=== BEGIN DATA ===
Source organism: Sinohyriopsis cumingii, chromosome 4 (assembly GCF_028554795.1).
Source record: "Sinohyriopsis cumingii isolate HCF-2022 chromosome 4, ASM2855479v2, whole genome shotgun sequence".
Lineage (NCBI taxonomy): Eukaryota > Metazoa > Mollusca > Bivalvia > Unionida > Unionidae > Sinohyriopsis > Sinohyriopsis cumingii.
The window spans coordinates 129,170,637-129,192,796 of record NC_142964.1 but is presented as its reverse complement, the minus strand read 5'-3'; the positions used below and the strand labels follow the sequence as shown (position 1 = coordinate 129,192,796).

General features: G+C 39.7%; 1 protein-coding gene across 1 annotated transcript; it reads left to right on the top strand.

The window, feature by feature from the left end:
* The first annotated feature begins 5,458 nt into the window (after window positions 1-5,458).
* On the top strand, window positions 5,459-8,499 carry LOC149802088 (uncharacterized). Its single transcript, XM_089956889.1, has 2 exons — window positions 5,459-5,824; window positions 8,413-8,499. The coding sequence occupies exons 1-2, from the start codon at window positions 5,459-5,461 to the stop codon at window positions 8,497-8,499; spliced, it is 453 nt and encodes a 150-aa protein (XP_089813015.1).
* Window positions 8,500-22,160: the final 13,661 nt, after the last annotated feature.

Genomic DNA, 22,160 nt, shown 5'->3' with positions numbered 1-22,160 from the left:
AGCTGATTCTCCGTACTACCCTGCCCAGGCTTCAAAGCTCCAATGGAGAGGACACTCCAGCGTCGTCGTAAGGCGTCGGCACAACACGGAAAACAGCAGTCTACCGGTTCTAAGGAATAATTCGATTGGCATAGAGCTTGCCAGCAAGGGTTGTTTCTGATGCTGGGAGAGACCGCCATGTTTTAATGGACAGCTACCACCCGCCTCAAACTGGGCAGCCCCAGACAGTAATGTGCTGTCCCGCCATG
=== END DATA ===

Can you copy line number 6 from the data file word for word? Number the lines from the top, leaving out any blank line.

The window, feature by feature from the left end: